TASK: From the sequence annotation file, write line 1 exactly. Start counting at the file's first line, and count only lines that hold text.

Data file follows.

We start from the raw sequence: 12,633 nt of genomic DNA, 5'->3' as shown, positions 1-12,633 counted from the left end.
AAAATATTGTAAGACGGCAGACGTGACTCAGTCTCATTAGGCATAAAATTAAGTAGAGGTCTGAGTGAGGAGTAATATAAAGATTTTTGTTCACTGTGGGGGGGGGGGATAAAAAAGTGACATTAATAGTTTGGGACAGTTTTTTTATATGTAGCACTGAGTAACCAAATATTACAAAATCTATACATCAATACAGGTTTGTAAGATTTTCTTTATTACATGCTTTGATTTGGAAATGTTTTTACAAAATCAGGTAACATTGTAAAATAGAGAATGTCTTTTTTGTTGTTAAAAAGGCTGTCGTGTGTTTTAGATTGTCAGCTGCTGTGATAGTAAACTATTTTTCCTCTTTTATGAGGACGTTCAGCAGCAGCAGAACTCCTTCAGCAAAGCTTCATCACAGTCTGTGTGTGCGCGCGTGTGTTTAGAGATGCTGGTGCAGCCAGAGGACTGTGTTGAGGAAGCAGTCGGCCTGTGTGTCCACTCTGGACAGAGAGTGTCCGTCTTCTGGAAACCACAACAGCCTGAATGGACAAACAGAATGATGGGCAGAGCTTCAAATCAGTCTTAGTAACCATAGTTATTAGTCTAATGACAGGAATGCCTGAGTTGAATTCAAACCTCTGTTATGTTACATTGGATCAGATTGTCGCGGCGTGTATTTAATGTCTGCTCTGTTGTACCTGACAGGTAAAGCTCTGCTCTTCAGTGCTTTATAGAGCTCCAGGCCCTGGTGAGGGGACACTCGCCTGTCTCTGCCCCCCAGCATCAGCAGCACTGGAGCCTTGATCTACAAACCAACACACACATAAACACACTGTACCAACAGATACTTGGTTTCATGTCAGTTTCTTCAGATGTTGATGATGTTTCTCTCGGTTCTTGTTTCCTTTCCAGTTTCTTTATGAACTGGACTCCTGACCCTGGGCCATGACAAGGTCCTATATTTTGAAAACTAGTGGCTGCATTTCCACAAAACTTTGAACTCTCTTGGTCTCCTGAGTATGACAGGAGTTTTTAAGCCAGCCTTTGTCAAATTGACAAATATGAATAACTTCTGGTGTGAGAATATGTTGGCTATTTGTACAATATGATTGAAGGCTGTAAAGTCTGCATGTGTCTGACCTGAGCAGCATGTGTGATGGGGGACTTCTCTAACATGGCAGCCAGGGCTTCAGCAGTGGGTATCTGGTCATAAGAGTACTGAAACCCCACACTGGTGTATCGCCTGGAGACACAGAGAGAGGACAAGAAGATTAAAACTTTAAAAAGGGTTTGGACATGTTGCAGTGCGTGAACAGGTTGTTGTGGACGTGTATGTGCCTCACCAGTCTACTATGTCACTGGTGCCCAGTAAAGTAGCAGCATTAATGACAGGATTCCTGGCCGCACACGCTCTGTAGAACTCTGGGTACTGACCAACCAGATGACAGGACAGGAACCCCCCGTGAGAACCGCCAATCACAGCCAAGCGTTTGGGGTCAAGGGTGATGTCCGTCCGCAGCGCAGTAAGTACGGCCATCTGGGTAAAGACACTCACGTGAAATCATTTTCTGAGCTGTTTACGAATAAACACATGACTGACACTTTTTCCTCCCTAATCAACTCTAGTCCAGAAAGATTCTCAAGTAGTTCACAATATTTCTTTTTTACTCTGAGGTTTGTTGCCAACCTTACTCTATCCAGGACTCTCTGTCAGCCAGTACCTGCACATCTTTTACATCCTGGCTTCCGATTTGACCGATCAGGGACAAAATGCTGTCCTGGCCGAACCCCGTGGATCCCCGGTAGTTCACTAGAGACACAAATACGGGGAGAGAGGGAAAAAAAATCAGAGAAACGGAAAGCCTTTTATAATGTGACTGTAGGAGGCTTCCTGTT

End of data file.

We start from the raw sequence: 12,633 nt of genomic DNA, 5'->3' as shown, positions 1-12,633 counted from the left end.